Association leaders talk issues

While the tone at the 44th annual NYU International Hospitality Industry Investment Conference at the New York Marriott Marquis was a positive one, the industry is still facing hurdles as it continues its recovery from the COVID-19 pandemic.

During the Policy Update session, moderated by Jeffrey Stewart, conference vice chair and founder/president, Walnut Hill Advisors; association leaders Brian Crawford, EVP, government affairs, American Hotel & Lodging Association (AHLA); Andy Ingraham, president/founder/CEO, National Association of Black Hotel Owners, Operators and Developers (NABHOOD); Laura Lee Blake, president/CEO, AAHOA; and Lynette Montoya, CEO, Latino Hotel Association, offered their takes on the current issues affecting the industry.

Crawford said that the other issues will take up the majority of the time of Congress, moving away from legislation that may help the industry and that policies of the Biden administration will affect hospitality. “Congress grinding to a halt will not get much done; filling the void will be enforcement activity and regulatory activity,” he said. “And that’s why it’s important that all of our organizations are united in speaking with one voice on behalf of the industry when we talk to the Hill to talk to the federal government.”

Ingraham noted that it is important to speak to government leaders, especially state, city and local government officials. “Part of our huge issue is educating them on two things,” he said. “Number one, our industry. They have a view that every hotelier is a multimillionaire and we’re the bad guys, and we’re not. We’re creating jobs that fuel our economy, which is important. The other thing that we find really interesting is that they’re also concerned about the diversity of our industry. And we’ve got to show them that…this is not only a great industry, but it’s a great industry that provides opportunities for everybody and for us working with all these organizations. We’re getting the message across. It’s difficult and sometimes we need all of you to call your elected officials and use your relationships; it makes our job easier.”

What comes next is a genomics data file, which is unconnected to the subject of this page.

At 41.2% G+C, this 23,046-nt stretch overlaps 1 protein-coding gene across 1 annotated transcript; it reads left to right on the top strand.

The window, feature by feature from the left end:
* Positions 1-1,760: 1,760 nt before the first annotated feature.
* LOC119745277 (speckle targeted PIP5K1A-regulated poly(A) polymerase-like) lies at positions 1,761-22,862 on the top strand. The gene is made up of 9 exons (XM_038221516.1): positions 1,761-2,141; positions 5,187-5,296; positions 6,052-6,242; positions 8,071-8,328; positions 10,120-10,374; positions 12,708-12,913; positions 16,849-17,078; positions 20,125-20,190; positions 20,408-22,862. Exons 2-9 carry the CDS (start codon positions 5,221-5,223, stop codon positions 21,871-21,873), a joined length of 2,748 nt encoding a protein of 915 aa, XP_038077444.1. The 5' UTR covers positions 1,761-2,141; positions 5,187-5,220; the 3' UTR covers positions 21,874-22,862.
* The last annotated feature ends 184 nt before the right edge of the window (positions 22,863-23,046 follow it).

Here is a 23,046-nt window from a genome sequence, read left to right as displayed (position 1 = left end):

Seemingly, no discussion of issues facing the industry can avoid the topic of the labor shortage, and Blake said that AAHOA has encouraged the administration to increase the number of H2B work visas, after already adding 35,000 earlier this year. “We are also working with a diverse coalition of groups to come up with a new H2C visa, which would apply to hospitality workers in an attempt to address, as they call it, the ‘Great Resignation’ of workers in this country, which has led to this labor shortage,” she said.

Montoya said that like many other groups in the industry, Latinos have a great desire to work in the hotels, but at the same time, they’re also looking at other opportunities. “Latinos who are in the U.S. feel like they have had to work extra hard to get where they need to go,” she said. “So, we want to make them welcome and give them the opportunity for advancement.”